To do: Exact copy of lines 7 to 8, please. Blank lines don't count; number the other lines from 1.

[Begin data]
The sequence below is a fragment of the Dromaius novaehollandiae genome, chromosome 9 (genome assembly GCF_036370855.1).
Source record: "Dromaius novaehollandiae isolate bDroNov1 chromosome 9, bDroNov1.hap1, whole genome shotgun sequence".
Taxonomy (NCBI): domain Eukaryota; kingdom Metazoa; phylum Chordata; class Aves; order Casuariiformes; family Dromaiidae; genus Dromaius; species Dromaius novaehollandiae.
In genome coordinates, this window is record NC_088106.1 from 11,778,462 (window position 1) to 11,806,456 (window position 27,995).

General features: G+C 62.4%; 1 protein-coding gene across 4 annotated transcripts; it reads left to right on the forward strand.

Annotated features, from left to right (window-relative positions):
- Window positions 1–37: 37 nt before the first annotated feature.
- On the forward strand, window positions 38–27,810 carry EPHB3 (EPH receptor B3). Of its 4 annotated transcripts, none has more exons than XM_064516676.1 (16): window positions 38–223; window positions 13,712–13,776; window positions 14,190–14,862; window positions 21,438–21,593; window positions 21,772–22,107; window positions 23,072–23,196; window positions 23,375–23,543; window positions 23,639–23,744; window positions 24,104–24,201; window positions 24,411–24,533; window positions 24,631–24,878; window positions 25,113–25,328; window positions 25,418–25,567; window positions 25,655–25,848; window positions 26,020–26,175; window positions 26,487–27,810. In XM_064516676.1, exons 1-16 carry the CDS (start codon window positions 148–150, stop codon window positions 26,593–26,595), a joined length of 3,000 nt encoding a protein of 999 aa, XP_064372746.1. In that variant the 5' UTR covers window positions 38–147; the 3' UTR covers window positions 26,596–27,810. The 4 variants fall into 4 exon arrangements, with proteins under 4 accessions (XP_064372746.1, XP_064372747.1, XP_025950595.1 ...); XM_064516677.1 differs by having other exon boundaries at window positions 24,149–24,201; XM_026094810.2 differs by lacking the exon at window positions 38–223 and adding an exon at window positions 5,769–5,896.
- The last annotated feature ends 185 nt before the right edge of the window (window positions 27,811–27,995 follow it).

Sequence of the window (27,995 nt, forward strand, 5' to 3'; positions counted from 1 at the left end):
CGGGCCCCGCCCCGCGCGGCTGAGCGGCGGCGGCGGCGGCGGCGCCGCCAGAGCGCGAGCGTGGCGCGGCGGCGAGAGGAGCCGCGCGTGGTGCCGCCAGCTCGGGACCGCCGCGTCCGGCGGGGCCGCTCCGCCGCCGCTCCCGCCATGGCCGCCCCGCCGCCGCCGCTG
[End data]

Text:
- Window positions 1–37: 37 nt before the first annotated feature.
- On the forward strand, window positions 38–27,810 carry EPHB3 (EPH receptor B3). Of its 4 annotated transcripts, none has more exons than XM_064516676.1 (16): window positions 38–223; window positions 13,712–13,776; window positions 14,190–14,862; window positions 21,438–21,593; window positions 21,772–22,107; window positions 23,072–23,196; window positions 23,375–23,543; window positions 23,639–23,744; window positions 24,104–24,201; window positions 24,411–24,533; window positions 24,631–24,878; window positions 25,113–25,328; window positions 25,418–25,567; window positions 25,655–25,848; window positions 26,020–26,175; window positions 26,487–27,810. In XM_064516676.1, exons 1-16 carry the CDS (start codon window positions 148–150, stop codon window positions 26,593–26,595), a joined length of 3,000 nt encoding a protein of 999 aa, XP_064372746.1. In that variant the 5' UTR covers window positions 38–147; the 3' UTR covers window positions 26,596–27,810. The 4 variants fall into 4 exon arrangements, with proteins under 4 accessions (XP_064372746.1, XP_064372747.1, XP_025950595.1 ...); XM_064516677.1 differs by having other exon boundaries at window positions 24,149–24,201; XM_026094810.2 differs by lacking the exon at window positions 38–223 and adding an exon at window positions 5,769–5,896.